I understand and agree 100%. In that case the 4-pack SPE price shouldn’t have been raised. That move seems like a big mistake. I wonder if it really hurt sales of their IPA.

  5. chris says:

    The new trend by Odell is great. I for one cannot wait for the Mountain Standard 4 packs. The large 750 ml are just too big for one sitting. Sharing is great, but grabbing a bottle or two is easier than pouring a cup or two. the price point for Odell right now, at $11 is perfect. great beer at a great price is all that matters. Odell is working a great angle thus far. looking forward to more.great beers. I personally don’t like the big bottles, so this is a fun new option.

  6. I’m cool with higher ingredient cost beers in 4 packs, especially if they’re also higher ABV. There’s a certain amount of money I want to pay to sample a beer I’ve never had… However, I also like bombers, as it’s much easier to pack and ship them home if I find a great beer traveling that is not available where I live. Not that I would ever do that, since it’s a felony, this is just hypothetical.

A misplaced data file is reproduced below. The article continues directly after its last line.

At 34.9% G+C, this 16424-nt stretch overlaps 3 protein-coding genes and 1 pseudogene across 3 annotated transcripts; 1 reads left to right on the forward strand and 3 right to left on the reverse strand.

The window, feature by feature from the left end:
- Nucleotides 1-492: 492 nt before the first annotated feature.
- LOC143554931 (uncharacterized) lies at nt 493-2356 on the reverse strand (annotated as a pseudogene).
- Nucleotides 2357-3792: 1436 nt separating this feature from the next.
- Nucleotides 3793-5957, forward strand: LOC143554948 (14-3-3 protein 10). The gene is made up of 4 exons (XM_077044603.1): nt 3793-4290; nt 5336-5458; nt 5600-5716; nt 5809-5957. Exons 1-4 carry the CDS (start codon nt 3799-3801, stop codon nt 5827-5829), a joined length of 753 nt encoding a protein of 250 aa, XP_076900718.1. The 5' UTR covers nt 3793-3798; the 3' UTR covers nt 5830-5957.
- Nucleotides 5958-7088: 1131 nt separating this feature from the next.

• Billy Broas says:

      I didn’t mention bombers but they fall somewhere between 4-packs and 750s on the likability scale for me. I also agree that were shipping beer legal and I were to partake in such an activity, bombers would be very shippable.

  7. Jason Harris says:

    I think one of the big reasons for 4 packs is to keep the beer under that $10 line. There’s a mental block people have with paying, $9.99 vs. say 10.99.

    Green Flash going to 4 packs (and the price going up) was a bummer, but the stuff still sells like mad. My local store is often out of West Coast IPA, and usually the Hop Head Red display is a few 4-packs shy of full too. The alternative for a brewer like them is to do like Ballast point, who sells Sculpin in 6 packs for $14.99.

    This presents a few problems:
    1) $14.99 is rather high for most people to pay for a 6er.
    2) When you’re buying something like a super hoppy IPA, it might take longer than you’d like to get through 6 beers. Fresher = better, but a 6er is more likely to sit in my fridge for a few weeks.

    I think for bigger beers, 4 packs are great. Let’s me keep the price down while still enjoying more than a bomber (which can be too much beer in one serving)